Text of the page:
Contacted by Insider's Sarah Jackson, an anonymous FB spokesperson (literally the only kind of person FB allows anonymity to!) said "We've always had zero tolerance for abuse and have fired every single employee ever found to be improperly accessing data."
But that's a dodge. "Zero tolerance" isn't the same as "top priority."
If FB wants to prioritize preventing employees from stalking users, it would collect less data from users, delete data as quickly as possible, and put very strict barriers between employees and data.
If preventing stalking was FB's *top* priority, it would collect *no* data, and/or *never* let employees access it. Obviously, FB won't do that. it will always have to balance its users' privacy and safety against its shareholders' interests.
I am skeptical that FB will *ever* be a trustworthy guardian of its users' safety and privacy. I don't think the problem is that Mark Zuckerberg is the wrong self-appointed czar of 3B peoples' lives - I think the problem is that no one should have that job.
But if you disagree - if you want to fix, rather than abolish, Facebook - then you need to figure out which policies will tip the balance in favor of the public interest.
Policies like interop impose immediate, meaningful, concrete costs on FB every time it sides against the public and with its shareholders. If you're worried that interop will expose FB users to rogue companies or state actors, then regulate who can connect to FB.
But don't leave that up to FB. FB will side with shareholders over users whenever it's profitable to do so. Putting FB in charge of interoperability shifts that balance dramatically in favor of shareholders and against the public.
John Lodder (modified):
Denis Defreyne (modified):
@pluralistic A proper Facebook/Fediverse or Twitter/Fediverse bridge would be fantastic.
Honestly, Facebook and Twitter could just figure out how to implement ActivityPub. That would be great.
@danjones000 @pluralistic If Facebook and/or Twitter decide to take over the fediverse, would they be able to? Couldn't they? Tell people how convenient it is for them? Make it look like fb is "so good because it brings the best of both worlds" when in fact they'll find a way to monetize & control their users in both worlds! Just because you CAN do something doesn't mean you should do it. Best intentions etc. Bridge tech just helps jerky people act jerky in more places. Not a win. Not great.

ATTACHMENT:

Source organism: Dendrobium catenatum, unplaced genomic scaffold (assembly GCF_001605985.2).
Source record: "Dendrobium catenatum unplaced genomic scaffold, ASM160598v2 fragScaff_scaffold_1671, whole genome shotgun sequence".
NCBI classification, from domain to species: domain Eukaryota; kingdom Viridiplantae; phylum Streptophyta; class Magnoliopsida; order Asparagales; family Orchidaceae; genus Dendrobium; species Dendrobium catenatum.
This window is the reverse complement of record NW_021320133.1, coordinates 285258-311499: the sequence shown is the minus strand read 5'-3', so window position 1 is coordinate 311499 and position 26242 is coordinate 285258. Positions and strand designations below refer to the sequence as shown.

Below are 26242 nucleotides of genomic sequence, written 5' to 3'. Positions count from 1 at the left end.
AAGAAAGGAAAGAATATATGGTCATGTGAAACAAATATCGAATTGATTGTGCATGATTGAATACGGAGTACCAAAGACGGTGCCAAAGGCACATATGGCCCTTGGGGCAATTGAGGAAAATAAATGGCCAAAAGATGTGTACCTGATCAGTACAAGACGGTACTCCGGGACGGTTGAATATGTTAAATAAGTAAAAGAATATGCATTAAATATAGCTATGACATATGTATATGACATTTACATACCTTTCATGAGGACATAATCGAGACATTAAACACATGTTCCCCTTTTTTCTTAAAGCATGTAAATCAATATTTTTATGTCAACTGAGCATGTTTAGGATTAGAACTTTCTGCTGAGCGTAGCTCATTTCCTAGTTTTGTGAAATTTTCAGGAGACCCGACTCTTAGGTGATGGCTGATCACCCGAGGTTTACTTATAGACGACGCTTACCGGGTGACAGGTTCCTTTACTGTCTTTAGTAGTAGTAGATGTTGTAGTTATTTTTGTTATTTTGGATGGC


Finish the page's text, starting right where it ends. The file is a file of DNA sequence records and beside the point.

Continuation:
@danjones000 @pluralistic Before implementing something, tech people need to do a better job of understanding & estimating how those with other motives (e.g. profit) will twist it into something the originators never intended or wanted. I speak from experience. Just because you have good intentions doesn't mean others do. Don't underestimate the avarice and insensitivity of people who are nothing like you. Cost/benefit analysis needs to include Big Money, Big Govt, bad actors.
I’m not sure that technically, if Facebook became a Fediverse instance, that it would be able to monetize or otherwise screw over users from other instances.
There have been companies that launched their own Fediverse instances. Gab is a particularly notable one. A lot of instances ended blocking Gab entirely, because of the ideology of its members, before it eventually decide to stop federating entirely. It wasn’t able to play nicely within the greater ecosystem (culturally), so it just gave up trying entirely.
I think the greatest concern might be Embrace, Extend, Extinguish.
A scenario such as this could happen: Facebook starts federating with ActivityPub. You can now follow your FB friends from Mastodon, Friendica, etc. Everybody’s happy.
FB then adds in functionality unique to FB, so that while they technically are federating and open to other instances, members from other instances are missing out on certain things that their FB friends are posting. Inevitably, people start moving back to FB because they’re missing out.
I think we're agreeing. Who knows how many instances fb would have? Who knows how well the instances would be moderated? Who knows if they'd sell advertising on them? What social nets would they bridge, in which directions? How much money would they throw at people to motivate them to do things to bring them even greater profits? FB has done a lot of research & grabbing people's data. They know how brains work, how cultures work, better than fedi volunteers, I think.
Of course there’s no market incentive. That’s why the bill @pluralistic would be important. It would compel FB and Twitter to interoperate with other services, in some way.
I’m simply suggesting that if this passes, the easiest route might simply be for them to implement ActivityPub. That would likely fulfill the requirements of the law.
@pluralistic ..and the more background checks we'll fail because we don't have a noticable social media footprint.